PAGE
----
Hooker Family Crest, Coat of Arms and Name History

Hooker Family Coat of Arms

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Hooker Coat of Arms Meaning

Hooker Name Origin & History

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Hooker Coat of Arms Meaning

The two main devices (symbols) in the Hooker blazon are the lion and hind. The three main tinctures (colors) are sable, gules and ermine .

Sable, the deep black so often found in Heraldry is believed to named from an animal of the marten family know in the middle ages as a Sabellinœ and noted for its very black fur 1A Glossary of Terms used in British Heraldry, J.H. Parker, Oxford, 1894, Entry:Sable. In engravings, when colors cannot be shown it is represented as closely spaced horizontal and vertical lines, and appropriately is thus the darkest form of hatching, as this method is known 2Boutell’s Heraldry, J.P. Brooke-Little, Warne, (revised Edition) London 1970, P 26. Although it may seem a sombre tone, and does indeed sometimes denote grief, it is more commonly said to represent Constancy 3The Symbolisms of Heraldry, W. Cecil Wade, George Redway, London, 1898 P35.

Gules, the heraldic colour red is very popular, sometimes said to represent “Military Fortitude and Magnanimity”4The Symbolisms of Heraldry, W. Cecil Wade, George Redway, London, 1898 P36. It is usually abbreviated as gu and in the days before colour printing was shown in a system known as hatching by vertical lines 5Understanding Signs & Symbols – Heraldry, S. Oliver & G. Croton, Quantum, London, 2013, P52. Although it may look like a French word it is normally pronounced with a hard “g” and may be derived either from the Latin gula (throat) or Arabic gule (rose).6A Glossary of Terms used in British Heraldry, J.H. Parker, Oxford, 1847, P154

Ermine is a very ancient pattern, and distinctive to observe. It was borne alone by John de Monfort, the Earl of Richmond and Duke of Brittany in the late 14th century 7A Complete Guide to Heraldry, A.C. Fox-Davies, Bonanza (re-print of 1909 Edition), New York, 1978, P69 It has a long association with royalty and the nobility in general and hence represents “Dignity” wherever it is found 8The Symbolisms of Heraldry, W. Cecil Wade, George Redway, London, 1898 P39. The ermine pattern is white with, typically, a three dots and a dart grouping representing the tail of the furred creature.9Boutell’s Heraldry, J.P. Brooke-Little, Warne, (revised Edition) London 1970, P 28. The ermine spot is sometimes found alone as a special charge on the shield.

The art of heraldry would be significantly poorer if we were without the lion in all its forms. Most general works on Heraldry devote at least one chapter solely to this magnificent creature and its multifarious depictions 10A Complete Guide to Heraldry, A.C. Fox-Davies, Bonanza (re-print of 1909 Edition), New York, 1978, P172 11Boutell’s Heraldry, J.P. Brooke-Little, Warne, (revised Edition) London 1970, P 63 12Understanding Signs & Symbols – Heraldry, S. Oliver & G. Croton, Quantum, London, 2013, P140. Some of the earliest known examples of heraldry, dating right back to the knighting of Geoffrey of Anjou in 1127, where he is shown with six such beasts upon his shield 13A Treatise on Heraldry, J. Woodward, W & A.K Johnston, Edinburgh & London, 1896, P45 .The great authority on heraldic symbology, Wade, points out the high place that the lion holds in heraldry, “as the emblem of deathless courage” 14The Symbolisms of Heraldry, W. Cecil Wade, George Redway, London, 1898 P60, a sentiment echoed equally today.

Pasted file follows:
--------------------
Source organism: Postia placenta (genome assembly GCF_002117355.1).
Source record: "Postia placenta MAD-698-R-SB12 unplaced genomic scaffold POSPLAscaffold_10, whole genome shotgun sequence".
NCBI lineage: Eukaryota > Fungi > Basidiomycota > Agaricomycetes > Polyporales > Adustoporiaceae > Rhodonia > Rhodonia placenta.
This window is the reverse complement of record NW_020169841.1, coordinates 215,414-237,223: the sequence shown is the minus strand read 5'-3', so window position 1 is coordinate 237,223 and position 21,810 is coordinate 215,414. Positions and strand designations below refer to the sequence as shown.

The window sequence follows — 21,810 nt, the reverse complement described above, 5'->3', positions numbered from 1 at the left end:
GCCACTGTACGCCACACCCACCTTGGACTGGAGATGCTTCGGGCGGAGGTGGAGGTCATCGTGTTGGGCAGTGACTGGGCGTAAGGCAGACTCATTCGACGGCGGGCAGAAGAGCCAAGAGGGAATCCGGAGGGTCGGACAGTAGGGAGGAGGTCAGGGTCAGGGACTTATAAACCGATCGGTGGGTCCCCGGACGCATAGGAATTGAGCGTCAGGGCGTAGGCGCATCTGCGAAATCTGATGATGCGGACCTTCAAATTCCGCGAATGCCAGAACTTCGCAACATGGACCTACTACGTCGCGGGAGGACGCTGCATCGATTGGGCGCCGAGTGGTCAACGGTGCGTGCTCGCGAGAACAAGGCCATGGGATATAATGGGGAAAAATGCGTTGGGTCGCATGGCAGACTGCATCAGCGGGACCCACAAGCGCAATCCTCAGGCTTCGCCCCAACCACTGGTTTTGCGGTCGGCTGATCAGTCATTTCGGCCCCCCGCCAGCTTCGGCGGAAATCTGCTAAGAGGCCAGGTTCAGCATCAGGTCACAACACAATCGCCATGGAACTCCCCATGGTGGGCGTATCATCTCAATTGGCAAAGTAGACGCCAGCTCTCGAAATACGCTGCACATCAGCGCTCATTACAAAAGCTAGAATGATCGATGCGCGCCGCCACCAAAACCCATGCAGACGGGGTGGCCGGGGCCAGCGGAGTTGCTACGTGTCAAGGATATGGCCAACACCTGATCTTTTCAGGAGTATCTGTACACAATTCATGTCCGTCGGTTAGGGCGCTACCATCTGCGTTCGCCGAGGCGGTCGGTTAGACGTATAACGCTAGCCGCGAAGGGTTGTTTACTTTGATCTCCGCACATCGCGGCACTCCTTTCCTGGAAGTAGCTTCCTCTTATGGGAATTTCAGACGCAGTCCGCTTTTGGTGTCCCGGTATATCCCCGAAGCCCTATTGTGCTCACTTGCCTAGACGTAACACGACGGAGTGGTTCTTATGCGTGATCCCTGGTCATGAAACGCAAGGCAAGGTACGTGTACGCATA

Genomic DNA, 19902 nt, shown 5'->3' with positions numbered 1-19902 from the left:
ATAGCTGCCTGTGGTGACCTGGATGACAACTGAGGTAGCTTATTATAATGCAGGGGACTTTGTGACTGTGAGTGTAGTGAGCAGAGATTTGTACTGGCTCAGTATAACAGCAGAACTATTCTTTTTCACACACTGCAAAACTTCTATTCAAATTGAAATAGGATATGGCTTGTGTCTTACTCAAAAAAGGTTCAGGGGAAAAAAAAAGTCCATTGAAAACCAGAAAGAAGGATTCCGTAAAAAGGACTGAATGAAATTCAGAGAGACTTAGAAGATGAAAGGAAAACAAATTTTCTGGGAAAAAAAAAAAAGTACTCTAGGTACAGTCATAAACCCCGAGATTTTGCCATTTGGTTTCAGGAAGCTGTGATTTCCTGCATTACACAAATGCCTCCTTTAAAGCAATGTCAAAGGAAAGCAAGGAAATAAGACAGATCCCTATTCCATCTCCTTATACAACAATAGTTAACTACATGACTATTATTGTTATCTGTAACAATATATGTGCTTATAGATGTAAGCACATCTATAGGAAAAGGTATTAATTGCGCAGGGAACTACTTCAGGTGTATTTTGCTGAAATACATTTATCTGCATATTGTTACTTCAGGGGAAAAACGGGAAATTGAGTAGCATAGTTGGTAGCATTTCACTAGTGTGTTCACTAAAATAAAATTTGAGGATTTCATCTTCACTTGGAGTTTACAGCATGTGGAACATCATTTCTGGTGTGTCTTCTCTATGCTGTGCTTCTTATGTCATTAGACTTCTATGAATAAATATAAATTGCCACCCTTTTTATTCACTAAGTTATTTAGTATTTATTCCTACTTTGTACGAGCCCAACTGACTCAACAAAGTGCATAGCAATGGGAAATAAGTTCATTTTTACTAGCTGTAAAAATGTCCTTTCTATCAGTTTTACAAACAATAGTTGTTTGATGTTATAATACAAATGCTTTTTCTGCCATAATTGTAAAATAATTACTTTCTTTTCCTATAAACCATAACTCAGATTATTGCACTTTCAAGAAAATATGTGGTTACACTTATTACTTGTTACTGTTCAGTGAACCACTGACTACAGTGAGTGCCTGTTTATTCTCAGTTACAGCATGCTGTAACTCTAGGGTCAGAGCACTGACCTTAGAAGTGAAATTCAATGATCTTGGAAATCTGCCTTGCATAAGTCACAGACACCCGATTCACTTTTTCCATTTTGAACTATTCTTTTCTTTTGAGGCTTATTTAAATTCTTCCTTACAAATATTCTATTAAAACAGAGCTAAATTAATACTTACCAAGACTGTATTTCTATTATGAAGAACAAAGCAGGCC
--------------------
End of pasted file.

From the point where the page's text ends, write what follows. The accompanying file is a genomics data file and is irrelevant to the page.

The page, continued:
Many different forms of the deer, hart, roe-buck and other appear in rolls of arms, though often of similar appearance. The precise choice of animal possibly being a reference to the family name. 15A Glossary of Terms used in British Heraldry, J.H. Parker, Oxford, 1894, Entry:Deer If there is any symbology intended it is probably that of enjoyment of the hunt, deer in all its form being a popular prey. 16The Symbolisms of Heraldry, W. Cecil Wade, George Redway, London, 1898 P30

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Origin, Meaning and Family History of the Hooker Name

Surname Name Meaning, Origin, and Etymology
There are two theories on the origin of this surname. The first is that it is an occupational surname meaning “the hooker”, who was a person who made hooks (used in farming). The second is that it is a local surname meaning “of the hooker”, referring to a person who lived by a hook or curve in the land. In his book, A Dictionary of English and Welsh Surnames, Charles Wareing Bardsley suggests the former is the true origin, but admits there is a lack of documentation to definitively prove this. It derives from the Old English word hoc, meaning hook. The Teutonic word hoc, hoh, or hoch means a hill or elevated place. One source claims the family was first found in Norfolk, England. In the United States Census of 2000, the last name Hooker ranked 2,017th.

Regarding this surname, H.B. Guppy writes the following in his book Homes of Family Names: “John Hooker of Little Peckham, who was sheriff of Kent in 1712, belonged to the Hookers of Tunbridge,

who came originally from Hants. In 1595 Hooker, the ecclesiastical writer, held the living of Kingston”.

Spelling Variations
Common spelling variants include Hoke (a personal name in Saxon times), Hooke, and Hook.

Early Bearers of the Surname